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Title: Evaluation of water-effect ratio methodology for establishing site-specific water quality criteria

Abstract

One approach outlined by the US Environmental Protection Agency (US EPA) for derivation of site-specific water quality criteria for metals in natural surface waters involves the development of water-effect ratios (WERs). This approach entails multiplying national water quality criteria by an experimentally derived WER, where the WER is defined as the ratio of the toxicity of the metal in the site water to the toxicity of the same metal in standard laboratory water. The authors discuss technical issues associated with test methods described in the US EPA WER guidance documents that may lead to inappropriate WERs. Critical issues include accounting for differences in calcium and magnesium concentrations (Ca:Mg ratios), alkalinity, and pH between site and laboratory waters; ensuring appropriate fish acclimation; and accounting for interspecies variability, multiple metals interactions, end-point variability, and temporal and spatial variability in the derivation of the WER. Failure to address these issues may have the unintended effect of deriving site-specific water quality criteria that are underprotective of aquatic life. The authors recommend that WER testing and future regulatory guidance for derivation of site-specific water quality criteria incorporate consideration of these potential confounding variables so that site-specific criteria can be established with greater confidence.

Authors:
; ;
Publication Date:
Research Org.:
Stratus Consulting Inc., Boulder, CO (US)
OSTI Identifier:
20062546
Alternate Identifier(s):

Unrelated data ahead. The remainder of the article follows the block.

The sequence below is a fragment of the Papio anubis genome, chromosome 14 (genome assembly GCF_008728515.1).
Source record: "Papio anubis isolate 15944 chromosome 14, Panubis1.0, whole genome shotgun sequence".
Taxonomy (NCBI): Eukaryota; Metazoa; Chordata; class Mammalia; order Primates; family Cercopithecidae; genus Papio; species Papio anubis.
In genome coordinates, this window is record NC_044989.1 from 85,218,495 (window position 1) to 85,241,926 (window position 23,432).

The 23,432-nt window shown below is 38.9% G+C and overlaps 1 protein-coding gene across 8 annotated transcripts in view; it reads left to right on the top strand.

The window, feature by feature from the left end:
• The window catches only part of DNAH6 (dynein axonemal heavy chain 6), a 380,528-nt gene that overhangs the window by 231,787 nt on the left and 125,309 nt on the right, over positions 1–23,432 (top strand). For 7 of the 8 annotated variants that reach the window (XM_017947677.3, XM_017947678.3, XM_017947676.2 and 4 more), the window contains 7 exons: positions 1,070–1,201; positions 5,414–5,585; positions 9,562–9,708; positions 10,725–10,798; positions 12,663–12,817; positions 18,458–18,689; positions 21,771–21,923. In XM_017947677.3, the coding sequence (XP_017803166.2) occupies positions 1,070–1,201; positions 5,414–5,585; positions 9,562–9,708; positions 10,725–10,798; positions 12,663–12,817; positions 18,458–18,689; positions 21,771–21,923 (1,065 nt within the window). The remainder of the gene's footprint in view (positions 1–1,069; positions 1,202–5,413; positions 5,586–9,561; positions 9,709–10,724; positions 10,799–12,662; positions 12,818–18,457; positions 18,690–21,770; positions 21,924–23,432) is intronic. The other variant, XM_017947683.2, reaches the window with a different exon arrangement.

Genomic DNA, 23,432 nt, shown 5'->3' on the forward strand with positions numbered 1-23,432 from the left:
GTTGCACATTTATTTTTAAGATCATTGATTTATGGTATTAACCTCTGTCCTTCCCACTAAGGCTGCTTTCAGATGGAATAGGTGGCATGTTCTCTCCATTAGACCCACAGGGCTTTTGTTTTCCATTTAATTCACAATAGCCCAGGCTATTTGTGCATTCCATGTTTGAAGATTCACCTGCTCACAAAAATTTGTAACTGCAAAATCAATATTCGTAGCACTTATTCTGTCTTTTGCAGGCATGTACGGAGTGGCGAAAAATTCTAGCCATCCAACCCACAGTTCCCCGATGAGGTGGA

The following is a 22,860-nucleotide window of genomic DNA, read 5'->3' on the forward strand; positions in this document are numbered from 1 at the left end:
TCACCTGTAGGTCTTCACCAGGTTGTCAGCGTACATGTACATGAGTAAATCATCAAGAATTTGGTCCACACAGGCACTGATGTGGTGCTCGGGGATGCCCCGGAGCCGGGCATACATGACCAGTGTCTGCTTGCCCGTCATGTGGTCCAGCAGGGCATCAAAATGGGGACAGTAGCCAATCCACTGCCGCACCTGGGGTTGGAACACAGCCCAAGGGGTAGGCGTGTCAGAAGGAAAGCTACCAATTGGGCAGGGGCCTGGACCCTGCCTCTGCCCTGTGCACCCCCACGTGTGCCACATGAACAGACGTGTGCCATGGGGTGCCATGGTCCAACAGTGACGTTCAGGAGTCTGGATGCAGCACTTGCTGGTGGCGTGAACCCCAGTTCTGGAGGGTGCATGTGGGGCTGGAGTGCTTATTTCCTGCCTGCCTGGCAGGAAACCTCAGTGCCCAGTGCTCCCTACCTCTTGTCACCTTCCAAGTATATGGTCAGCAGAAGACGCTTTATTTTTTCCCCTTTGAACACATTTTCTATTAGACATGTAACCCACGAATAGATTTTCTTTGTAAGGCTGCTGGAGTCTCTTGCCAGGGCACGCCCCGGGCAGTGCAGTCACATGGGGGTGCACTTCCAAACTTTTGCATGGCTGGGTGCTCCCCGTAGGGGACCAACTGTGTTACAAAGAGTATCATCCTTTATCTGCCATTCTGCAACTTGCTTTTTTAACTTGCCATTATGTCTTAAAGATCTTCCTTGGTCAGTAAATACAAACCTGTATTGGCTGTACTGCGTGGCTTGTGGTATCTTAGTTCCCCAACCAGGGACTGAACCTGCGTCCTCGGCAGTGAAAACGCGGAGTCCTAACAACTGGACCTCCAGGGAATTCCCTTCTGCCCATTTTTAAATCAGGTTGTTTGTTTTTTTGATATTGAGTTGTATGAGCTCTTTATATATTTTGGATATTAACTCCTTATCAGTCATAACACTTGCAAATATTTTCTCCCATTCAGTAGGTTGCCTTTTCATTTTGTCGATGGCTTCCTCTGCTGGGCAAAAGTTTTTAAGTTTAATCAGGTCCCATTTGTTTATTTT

OSTI ID: 20062546
Resource Type:
Journal Article
Journal Name:
Environmental Toxicology and Chemistry
Additional Journal Information:
Journal Volume: 19; Journal Issue: 6; Other Information: PBD: Jun 2000; Journal ID: ISSN 0730-7268
Country of Publication:
United States
Language:
English
Subject:
54 ENVIRONMENTAL SCIENCES; WATER POLLUTION; BIOLOGICAL INDICATORS; COPPER; FISHES; STANDARDS

Citation Formats

Welsh, P.G., Lipton, J., and Chapman, G.A. Evaluation of water-effect ratio methodology for establishing site-specific water quality criteria. United States: N. p., 2000. Web. doi:10.1897/1551-5028(2000)019<1616:EOWERM>2.3.CO;2.
Welsh, P.G., Lipton, J., & Chapman, G.A. Evaluation of water-effect ratio methodology for establishing site-specific water quality criteria. United States. doi:10.1897/1551-5028(2000)019<1616:EOWERM>2.3.CO;2.
Welsh, P.G., Lipton, J., and Chapman, G.A. Thu . "Evaluation of water-effect ratio methodology for establishing site-specific water quality criteria". United States. doi:10.1897/1551-5028(2000)019<1616:EOWERM>2.3.CO;2.
@article{osti_20062546,
title = {Evaluation of water-effect ratio methodology for establishing site-specific water quality criteria},
author = {Welsh, P.G. and Lipton, J. and Chapman, G.A.},
abstractNote = {One approach outlined by the US Environmental Protection Agency (US EPA) for derivation of site-specific water quality criteria for metals in natural surface waters involves the development of water-effect ratios (WERs). This approach entails multiplying national water quality criteria by an experimentally derived WER, where the WER is defined as the ratio of the toxicity of the metal in the site water to the toxicity of the same metal in standard laboratory water. The authors discuss technical issues associated with test methods described in the US EPA WER guidance documents that may lead to inappropriate WERs. Critical issues include accounting for differences in calcium and magnesium concentrations (Ca:Mg ratios), alkalinity, and pH between site and laboratory waters; ensuring appropriate fish acclimation; and accounting for interspecies variability, multiple metals interactions, end-point variability, and temporal and spatial variability in the derivation of the WER. Failure to address these issues may have the unintended effect of deriving site-specific water quality criteria that are underprotective of aquatic life. The authors recommend that WER testing and future regulatory guidance for derivation of site-specific water quality criteria incorporate consideration of these potential confounding variables so that site-specific criteria can be established with greater confidence.},
doi = {10.1897/1551-5028(2000)019<1616:EOWERM>2.3.CO;2},
journal = {Environmental Toxicology and Chemistry},
issn = {0730-7268},
number = 6,
volume = 19,
place = {United States},
year = {2000},
month = {6}
}